Keep Workshop Conversations about Learning:  If we're not careful, it can be easy to find ourselves talking about behavior over learning in our workshops.  When students are having a hard time engaging as readers we need to ask ourselves why and what we can do to help.  Is the task too challenging?  Are books available that match the reader's interest and ability?  Are students focused on learning and developing plans to grow as readers?  Does the classroom library need a lift?  Are students focused on new learning and thinking about books?  What do students need in order to be successful?

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Saturday, November 7, 2015

Hilliard U: A New Kind of Professional Development

This year my son, John,
a SACC employee and education
major, spent the day with me.
He was a big fan of all of our
technology sessions.
Personalized Professional Development
As educators, the internet has opened the floodgates of ways we can connect, collaborate, and learn with others across the globe.  #Edcamps have popped up near and far to allow educators to come together and self-determine the professional learning experience they need without cost to the participant.  Professional books, virtual book talks, MOOCs, and social media platforms allow us to shape our own learning.

Teachers collaborate, look at resources,
and plan as part of a literacy session
to help find focus.
If you stop by this blog much, you know I'm a proponent of personalized professional development (related posts).  No longer does professional development look like a meeting with information being sent out in lecture-like formats about topics in which we have no control.  Sure districts have some common conversations needed for systems to work efficiently and effectively, but there are so many more opportunities for us to learn and grow.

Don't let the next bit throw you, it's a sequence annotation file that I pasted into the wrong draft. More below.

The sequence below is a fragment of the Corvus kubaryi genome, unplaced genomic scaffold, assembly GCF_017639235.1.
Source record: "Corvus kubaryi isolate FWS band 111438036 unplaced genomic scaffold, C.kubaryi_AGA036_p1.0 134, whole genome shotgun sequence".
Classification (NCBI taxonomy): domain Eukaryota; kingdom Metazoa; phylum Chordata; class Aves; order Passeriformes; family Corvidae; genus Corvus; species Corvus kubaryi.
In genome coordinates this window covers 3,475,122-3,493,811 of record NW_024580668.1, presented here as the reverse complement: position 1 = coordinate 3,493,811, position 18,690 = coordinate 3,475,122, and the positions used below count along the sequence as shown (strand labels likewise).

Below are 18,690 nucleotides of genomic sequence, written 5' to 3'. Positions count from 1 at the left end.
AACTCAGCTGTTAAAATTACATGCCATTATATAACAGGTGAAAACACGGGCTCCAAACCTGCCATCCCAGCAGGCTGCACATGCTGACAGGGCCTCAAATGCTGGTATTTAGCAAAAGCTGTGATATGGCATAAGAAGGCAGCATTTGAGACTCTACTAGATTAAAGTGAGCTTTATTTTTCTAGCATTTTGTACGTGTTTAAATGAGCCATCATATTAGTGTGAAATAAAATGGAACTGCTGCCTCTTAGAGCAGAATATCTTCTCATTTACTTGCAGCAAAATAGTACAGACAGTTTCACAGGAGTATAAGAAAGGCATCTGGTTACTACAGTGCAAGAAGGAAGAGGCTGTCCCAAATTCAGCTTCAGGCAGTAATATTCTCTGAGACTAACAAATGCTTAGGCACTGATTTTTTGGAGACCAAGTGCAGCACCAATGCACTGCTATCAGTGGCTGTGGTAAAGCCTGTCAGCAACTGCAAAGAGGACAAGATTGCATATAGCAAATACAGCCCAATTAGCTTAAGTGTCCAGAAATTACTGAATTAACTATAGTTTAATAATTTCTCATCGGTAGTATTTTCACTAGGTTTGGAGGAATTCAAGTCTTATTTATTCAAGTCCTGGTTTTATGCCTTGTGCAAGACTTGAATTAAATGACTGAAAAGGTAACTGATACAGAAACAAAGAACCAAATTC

Hilliard U
Brian Kight, of Focus 3 Culture,
led the Hilliard U keynote.
(Great post about the R Factor
 by Craig Vroom at
Fueling Education -- and love
Nicole Roholt's Sketchnote
featured here).
For the second year in a row, our district is hosting a day of professional learning that allows educators in our district to personalize their schedule for the day to meet their needs.  On "Hilliard U" days our entire district comes together to learn.  Keynote speakers keep us working within a common message, but break out sessions allow us to personalize our learning.  Educators, and other district staff, host sessions applicable to the work we do each day with children.  It's an opportunity to collaborate with others across the district and to see the many things going on in classrooms across our school system.

While Hilliard U has an #edcamp feel, sessions are planned in advance.  Sessions cover a range of topics including:  literacy, math, technology, growth mindset, unique student needs, and so much more.  For me, it is an opportunity to connect with educators across the district.  The atmosphere is charged with engaging conversation.  Food trucks line the perimeter of the school as participants grab a quick bite to eat, share in conversation, and enjoy a bit of entertainment (and this year the weather was divine!).  There are collaborative rooms set up for meeting with others.  I'm grateful to all who work behind the scenes help make this event work --- and to all who are willing to share.
The Food Truck Line

Here is a Hilliard U Storify with tweets of the day from participants across our district shared by Scott Morrison:

To give you an idea of the extensive course offerings (and hopefully an opportunity to see more about sessions you may have missed)  please stop by to visit or link up with this Hilliard U session collection.